One way to understand Eilenberg-Maclane spaces is using the fact that they represent cohomology. Namely, over the category of CW-complexes, the functors $H^n(-; G)$ and $[-, K(G, n)]$ are naturally isomorphic. If $G$ is moreover an abelian group, then the multiplication map $G \times G \to G$ is a group homomorphism, therefore induces a multiplication map on $K(G, n)$ that makes it an $H$-space; hence $[X, K(G, n)]$ gets a group structure, and these are isomorphic as functors to $\mathsf{Grp}$.

Then $K(\Bbb Z_2, n)$ can be thought as the (unique upto homotopy equivalence) space which represents $H^n(X; \Bbb Z_2)$. For $n = 1$ there is an explicit way to describe this correspondence, since $K(\Bbb Z_2, 1) \simeq \Bbb{RP}^\infty$ and maps $X \to \Bbb{RP}^\infty$ classify line bundles on $X$ upto isomorphism. This bijection $\mathcal{L}(X) \to [X, \Bbb{RP}^\infty]$ can be established by sending a line bundle $\ell/X$ to the Gauss map of it's fiberwise embedding in some Euclidean bundle $X \times \Bbb{R}^\infty$, thinking of $\Bbb{RP}^\infty$ as a Grassmannian.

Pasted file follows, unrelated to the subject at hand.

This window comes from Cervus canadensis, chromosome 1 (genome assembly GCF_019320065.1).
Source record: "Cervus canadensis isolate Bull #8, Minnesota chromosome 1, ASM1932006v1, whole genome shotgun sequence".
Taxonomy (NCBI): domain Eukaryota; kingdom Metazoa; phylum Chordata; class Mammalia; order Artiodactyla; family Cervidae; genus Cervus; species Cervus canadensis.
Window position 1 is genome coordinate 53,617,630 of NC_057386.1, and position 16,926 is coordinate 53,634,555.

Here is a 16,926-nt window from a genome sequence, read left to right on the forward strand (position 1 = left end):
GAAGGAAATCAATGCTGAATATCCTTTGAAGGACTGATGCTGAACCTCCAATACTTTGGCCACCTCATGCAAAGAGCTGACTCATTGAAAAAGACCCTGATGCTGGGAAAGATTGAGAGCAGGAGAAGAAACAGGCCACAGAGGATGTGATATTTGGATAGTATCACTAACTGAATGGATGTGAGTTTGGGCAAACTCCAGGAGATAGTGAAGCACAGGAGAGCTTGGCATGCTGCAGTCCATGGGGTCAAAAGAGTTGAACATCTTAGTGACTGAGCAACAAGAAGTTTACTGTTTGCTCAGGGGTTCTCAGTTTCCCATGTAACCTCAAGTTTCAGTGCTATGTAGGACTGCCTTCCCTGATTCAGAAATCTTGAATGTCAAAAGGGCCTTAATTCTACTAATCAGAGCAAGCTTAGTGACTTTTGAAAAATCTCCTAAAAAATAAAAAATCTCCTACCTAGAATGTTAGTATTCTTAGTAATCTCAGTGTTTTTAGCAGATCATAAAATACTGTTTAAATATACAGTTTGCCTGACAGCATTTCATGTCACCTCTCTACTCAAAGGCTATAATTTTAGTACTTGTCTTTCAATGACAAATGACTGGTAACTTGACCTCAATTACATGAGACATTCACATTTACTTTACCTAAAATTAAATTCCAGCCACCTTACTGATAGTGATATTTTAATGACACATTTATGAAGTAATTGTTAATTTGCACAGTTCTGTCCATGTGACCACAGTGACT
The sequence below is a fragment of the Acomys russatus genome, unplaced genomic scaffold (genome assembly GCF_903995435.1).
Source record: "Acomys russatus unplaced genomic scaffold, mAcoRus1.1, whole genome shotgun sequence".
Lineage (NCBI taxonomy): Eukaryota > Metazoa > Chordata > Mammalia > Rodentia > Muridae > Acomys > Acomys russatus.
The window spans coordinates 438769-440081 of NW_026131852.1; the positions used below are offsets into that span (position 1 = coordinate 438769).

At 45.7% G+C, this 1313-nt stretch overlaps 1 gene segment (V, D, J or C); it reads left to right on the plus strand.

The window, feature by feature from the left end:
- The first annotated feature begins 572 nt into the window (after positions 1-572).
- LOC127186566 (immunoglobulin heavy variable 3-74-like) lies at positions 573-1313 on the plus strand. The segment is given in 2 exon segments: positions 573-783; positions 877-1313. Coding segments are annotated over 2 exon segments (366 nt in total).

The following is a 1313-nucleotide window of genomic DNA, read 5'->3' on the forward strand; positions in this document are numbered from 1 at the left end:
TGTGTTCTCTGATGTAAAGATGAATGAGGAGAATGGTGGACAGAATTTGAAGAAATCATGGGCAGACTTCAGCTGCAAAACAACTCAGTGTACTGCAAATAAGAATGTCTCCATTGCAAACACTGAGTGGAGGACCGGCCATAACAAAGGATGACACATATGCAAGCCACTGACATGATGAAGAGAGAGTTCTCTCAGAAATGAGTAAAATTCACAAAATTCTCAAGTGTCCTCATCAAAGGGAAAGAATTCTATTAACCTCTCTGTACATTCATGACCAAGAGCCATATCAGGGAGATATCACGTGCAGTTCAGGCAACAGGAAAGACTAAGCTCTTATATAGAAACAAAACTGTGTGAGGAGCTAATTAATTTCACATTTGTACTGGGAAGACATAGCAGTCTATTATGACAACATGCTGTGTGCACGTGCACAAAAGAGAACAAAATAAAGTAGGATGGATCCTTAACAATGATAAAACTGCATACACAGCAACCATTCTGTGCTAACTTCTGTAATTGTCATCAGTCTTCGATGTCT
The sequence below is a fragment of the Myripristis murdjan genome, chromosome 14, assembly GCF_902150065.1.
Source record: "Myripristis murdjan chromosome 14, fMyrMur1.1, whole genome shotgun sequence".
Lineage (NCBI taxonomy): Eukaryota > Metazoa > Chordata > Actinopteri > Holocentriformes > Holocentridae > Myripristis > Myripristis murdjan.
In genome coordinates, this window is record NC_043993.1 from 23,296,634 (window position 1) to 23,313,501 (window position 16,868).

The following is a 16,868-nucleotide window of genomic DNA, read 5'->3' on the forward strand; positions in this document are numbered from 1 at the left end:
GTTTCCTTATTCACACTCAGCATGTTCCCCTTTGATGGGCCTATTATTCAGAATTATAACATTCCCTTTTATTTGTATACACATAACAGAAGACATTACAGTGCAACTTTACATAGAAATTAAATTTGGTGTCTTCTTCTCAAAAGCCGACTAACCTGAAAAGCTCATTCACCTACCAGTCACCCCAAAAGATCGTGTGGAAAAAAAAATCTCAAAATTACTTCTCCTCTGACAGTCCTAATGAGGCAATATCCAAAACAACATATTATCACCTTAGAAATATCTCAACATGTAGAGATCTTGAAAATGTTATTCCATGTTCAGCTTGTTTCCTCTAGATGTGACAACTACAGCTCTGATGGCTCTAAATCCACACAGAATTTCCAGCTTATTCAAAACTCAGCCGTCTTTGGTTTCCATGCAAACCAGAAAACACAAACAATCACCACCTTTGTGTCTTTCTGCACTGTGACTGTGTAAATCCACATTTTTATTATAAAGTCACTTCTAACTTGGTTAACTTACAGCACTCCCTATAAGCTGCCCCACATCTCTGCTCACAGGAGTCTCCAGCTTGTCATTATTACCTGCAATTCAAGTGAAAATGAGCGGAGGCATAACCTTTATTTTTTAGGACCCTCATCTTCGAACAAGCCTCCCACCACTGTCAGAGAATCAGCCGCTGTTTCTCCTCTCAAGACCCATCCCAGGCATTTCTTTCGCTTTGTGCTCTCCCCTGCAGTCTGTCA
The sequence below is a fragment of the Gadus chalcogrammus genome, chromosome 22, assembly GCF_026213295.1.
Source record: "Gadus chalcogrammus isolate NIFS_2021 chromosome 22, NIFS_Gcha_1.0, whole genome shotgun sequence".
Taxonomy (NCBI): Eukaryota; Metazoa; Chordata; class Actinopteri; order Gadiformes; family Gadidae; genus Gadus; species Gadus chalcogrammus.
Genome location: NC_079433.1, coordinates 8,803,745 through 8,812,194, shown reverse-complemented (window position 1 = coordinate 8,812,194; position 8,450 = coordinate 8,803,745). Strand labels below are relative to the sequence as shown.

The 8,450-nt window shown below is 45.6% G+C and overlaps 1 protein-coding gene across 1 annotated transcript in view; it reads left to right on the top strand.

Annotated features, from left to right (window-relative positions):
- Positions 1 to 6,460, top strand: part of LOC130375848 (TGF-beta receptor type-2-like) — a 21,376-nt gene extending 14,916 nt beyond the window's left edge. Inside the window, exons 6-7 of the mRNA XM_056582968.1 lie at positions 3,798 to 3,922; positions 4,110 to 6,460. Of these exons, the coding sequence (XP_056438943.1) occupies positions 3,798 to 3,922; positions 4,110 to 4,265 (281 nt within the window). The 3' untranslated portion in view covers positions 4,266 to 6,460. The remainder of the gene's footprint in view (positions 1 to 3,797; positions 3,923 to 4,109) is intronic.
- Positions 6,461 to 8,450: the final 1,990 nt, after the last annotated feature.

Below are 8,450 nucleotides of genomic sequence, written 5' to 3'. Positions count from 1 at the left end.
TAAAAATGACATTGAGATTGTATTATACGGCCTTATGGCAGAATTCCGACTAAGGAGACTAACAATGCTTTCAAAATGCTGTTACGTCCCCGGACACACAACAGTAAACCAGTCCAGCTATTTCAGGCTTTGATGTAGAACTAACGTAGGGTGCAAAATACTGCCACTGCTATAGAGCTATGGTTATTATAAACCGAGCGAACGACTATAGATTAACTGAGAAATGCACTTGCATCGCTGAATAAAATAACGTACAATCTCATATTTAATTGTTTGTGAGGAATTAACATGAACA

As Tyrone described, there is a tower of fibrations $$\cdots \to K(\Bbb Z, n) \to K(\Bbb Z, n) \to K(\Bbb Z_2, n) \to K(\Bbb Z, n+1) \to \cdots$$ induced from the short exact sequence $0 \to \Bbb Z \to \Bbb Z \to \Bbb Z_2 \to 0$, but the dual to this tower (or what this tower of fibrations represent) is the Bockstein long exact sequence $$\cdots \to H^n(X; \Bbb Z) \to H^n(X; \Bbb Z) \to H^n(X; \Bbb Z_2) \to H^{n+1}(X; \Bbb Z) \to \cdots$$ induced from the change-of-coefficients sequence $0 \to C^*(X; \Bbb Z) \to C^*(X; \Bbb Z) \to C^*(X; \Bbb Z_2) \to 0$ The snake map $H^n(X; \Bbb Z_2) \to H^{n+1}(X; \Bbb Z)$ is a natural transformation $H^n(-; \Bbb Z_2)\! \Rightarrow\! H^{n+1}(-; \Bbb Z)$ and by representability, is Yoneda-dual to the map $K(\Bbb Z_2, n) \to K(\Bbb Z, n+1)$ that is the "connecting morphism" in the fiber sequence. An alternative description of this map would be as classifying map $K(\Bbb Z_2, n) \to BK(\Bbb Z, n)$ of the fibration $K(\Bbb Z, n) \to K(\Bbb Z, n) \to K(\Bbb Z_2, n)$.